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About William J. Hamblin

William J. Hamblin is Professor of History at Brigham Young University (Provo, Utah, USA),
 specializing in the ancient and medieval Near East. He is the author of dozens of academic
 articles and several books, most recently, Solomon’s Temple: Myth and History, with David 
Seely (Thames and Hudson, 2007). In the fall of 2010 his first novel was published (co-
authored with Neil Newell): The Book of Malchus, (Deseret Book, 2010). A fanatical traveler and photographer, he spent 2010 teaching at the BYU Jerusalem Center, and has lived in
 Israel, England, Egypt and Italy, and traveled to dozens of other countries.

Vindicating Josiah

For an introduction, see Benjamin L. McGuire, “Josiah’s Reform: An Introduction.”
For a counterpoint, see Kevin Christensen, “Prophets and Kings in Lehi’s Jerusalem and Margaret Barker’s Temple Theology”

Abstract: Margaret Barker has written a number of fascinating books on ancient Israelite and Christian temple theology. One of her main arguments is that the temple reforms of Josiah corrupted the pristine original Israelite temple theology. Josiah’s reforms were therefore, in some sense, an apostasy. According to Barker, early Christianity is based on the pristine, original pre-Josiah form of temple theology. This paper argues that Josiah’s reforms were a necessary correction to contemporary corruption of the Israelite temple rituals and theologies, and that the type of temple apostasy Barker describes is more likely associated with the Hasmoneans. Continue reading

The Sôd of YHWH and the Endowment

Abstract: In the Hebrew Bible, the Sôd of God was a council of celestial beings who consulted with God, learned His sôd/secret plan, and then fulfilled that plan. This paper argues that the LDS endowment is, in part, a ritual reenactment of the sôd, where the participants observe the sôd/council of God, learn the sôd/secret plan of God, and covenant to fulfill that plan. Continue reading

Iconotropy and the JS Abraham Facsimiles

This blog post was originally posted here.

Iconotropy is an English neologism from Greek, meaning literally “image turning.”  It is defined as “the accidental or deliberate misinterpretation by one culture of the images or myths of another one, especially so as to bring them into accord with those of the first culture.”   Iconotropy is, in fact, the most common ways cultures deal with images from foreign or ancient cultures.  That is to say, we almost always misunderstand and/or transform, at least to some degree, the iconography of other cultures or religions.  The further distanced we are from another culture in time, religion, ideology, or space, the more likely we are to misunderstand their iconography. Continue reading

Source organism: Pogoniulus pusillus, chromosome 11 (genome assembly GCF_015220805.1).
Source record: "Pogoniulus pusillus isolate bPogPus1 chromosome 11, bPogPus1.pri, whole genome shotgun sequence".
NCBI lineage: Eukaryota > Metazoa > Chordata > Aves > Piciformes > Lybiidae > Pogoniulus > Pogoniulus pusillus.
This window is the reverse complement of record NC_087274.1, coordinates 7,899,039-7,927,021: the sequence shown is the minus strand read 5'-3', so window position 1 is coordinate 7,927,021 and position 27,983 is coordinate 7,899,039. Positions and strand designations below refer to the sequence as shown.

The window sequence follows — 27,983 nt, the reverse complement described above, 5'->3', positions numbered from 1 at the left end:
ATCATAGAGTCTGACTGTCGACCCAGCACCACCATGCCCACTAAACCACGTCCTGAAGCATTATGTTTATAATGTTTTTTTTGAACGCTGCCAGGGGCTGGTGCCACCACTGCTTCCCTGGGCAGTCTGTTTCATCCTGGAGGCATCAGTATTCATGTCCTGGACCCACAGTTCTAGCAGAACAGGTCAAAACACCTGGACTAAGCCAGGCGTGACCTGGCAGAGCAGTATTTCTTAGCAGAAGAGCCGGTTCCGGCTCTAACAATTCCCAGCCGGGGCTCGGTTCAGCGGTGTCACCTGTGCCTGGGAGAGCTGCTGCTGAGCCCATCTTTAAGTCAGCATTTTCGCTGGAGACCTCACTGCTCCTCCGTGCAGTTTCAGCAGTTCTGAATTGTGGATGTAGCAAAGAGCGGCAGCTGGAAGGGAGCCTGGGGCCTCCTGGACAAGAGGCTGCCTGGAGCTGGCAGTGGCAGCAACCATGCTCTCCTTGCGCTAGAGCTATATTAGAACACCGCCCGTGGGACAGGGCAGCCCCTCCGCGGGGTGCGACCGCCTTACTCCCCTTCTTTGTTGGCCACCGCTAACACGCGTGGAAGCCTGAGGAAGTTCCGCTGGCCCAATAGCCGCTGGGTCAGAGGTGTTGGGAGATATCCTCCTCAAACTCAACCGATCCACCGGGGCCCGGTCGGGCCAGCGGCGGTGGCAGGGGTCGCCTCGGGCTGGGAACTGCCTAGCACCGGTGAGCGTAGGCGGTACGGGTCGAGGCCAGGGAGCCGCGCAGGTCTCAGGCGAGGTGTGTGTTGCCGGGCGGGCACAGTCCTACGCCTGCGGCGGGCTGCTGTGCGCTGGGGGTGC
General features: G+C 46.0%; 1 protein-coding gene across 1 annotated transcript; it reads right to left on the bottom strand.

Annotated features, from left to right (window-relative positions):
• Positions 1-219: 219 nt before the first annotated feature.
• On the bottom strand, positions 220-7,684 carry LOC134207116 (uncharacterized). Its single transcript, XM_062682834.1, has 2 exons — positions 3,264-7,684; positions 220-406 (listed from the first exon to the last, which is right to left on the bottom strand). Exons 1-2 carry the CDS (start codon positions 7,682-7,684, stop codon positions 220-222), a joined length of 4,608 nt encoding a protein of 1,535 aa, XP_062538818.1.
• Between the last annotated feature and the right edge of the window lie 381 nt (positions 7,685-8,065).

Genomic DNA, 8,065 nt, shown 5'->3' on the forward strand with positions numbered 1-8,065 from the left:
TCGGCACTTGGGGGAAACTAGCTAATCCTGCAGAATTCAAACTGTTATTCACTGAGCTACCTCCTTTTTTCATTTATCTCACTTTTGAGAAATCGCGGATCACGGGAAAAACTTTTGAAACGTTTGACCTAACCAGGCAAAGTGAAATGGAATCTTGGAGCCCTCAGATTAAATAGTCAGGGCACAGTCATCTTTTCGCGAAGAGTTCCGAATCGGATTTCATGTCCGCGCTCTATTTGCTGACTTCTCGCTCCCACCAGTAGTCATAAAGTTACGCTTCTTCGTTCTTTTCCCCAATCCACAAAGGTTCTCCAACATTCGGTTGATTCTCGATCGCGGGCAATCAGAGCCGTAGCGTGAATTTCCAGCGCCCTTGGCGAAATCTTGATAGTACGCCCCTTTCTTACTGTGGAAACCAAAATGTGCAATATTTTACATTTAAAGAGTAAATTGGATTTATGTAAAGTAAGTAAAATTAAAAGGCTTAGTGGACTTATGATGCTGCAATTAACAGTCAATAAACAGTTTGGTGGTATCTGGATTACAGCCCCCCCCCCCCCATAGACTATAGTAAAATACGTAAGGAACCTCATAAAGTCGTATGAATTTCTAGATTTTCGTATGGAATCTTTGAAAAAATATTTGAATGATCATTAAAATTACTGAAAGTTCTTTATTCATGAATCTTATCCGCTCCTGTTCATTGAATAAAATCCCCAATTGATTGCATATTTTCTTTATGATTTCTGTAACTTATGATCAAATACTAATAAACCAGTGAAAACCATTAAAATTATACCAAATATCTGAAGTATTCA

The Apologetics of Richness?

[Reposted]

In a recent blog comment Ben Park describes “a different approach to apologetics,” apparently favored by some young scholars.  He describes it by quoting Richard Bushman:

These younger scholars have a new attitude toward Mormon apologetics. They are no longer so interested in defending the faith in the old sense. In the time of Nibley, the aim of scholarship was to prove Mormonism true. In the new age, the aim of Mormon scholarship is to find the truth about Mormonism. Among the scholars writing today are many who are as proud of the Church, as interested in its flourishing, and as committed to its mission as the previous age, but they follow a new maxim, voiced tellingly by James Faulconer: Richness is the new proof. Rather than attempting scientific proofs of Mormonism as a previous age tried to do, they point to its cultural depth, its scope, its usefulness, in short, its richness. The unspoken assumption of this rising group is that Mormonism will flourish best if its true nature is uncovered and investigated, not if it is proven perfect and infallible.  (http://www.juvenileinstructor.org/the-new-mormon-studies-review/, comment 26.)

We need to begin with a couple of clarifications.  No apologist I know tries to “prove Mormonism is true.”  No apologist I know believes there are any “scientific proofs of Mormonism.”  (There can be no “scientific” proof of history–which cannot be empirically investigated since the past no longer exists–nor of religious claims, which are inherently parahistorical.)  No apologist I know claims the church is “perfect and infallible.”  All Apologists I know reject the possibility of establishing such proof using any known scholarly method.  Second, if Mormonism is indeed “true,” then understanding that fact is indeed “finding the truth about Mormonism.”  In other words, the “truth about Mormonism” may well be that “Mormonism is true.”  To me, Bushman’s description of “old” apologetics is a straw man caricature. Continue reading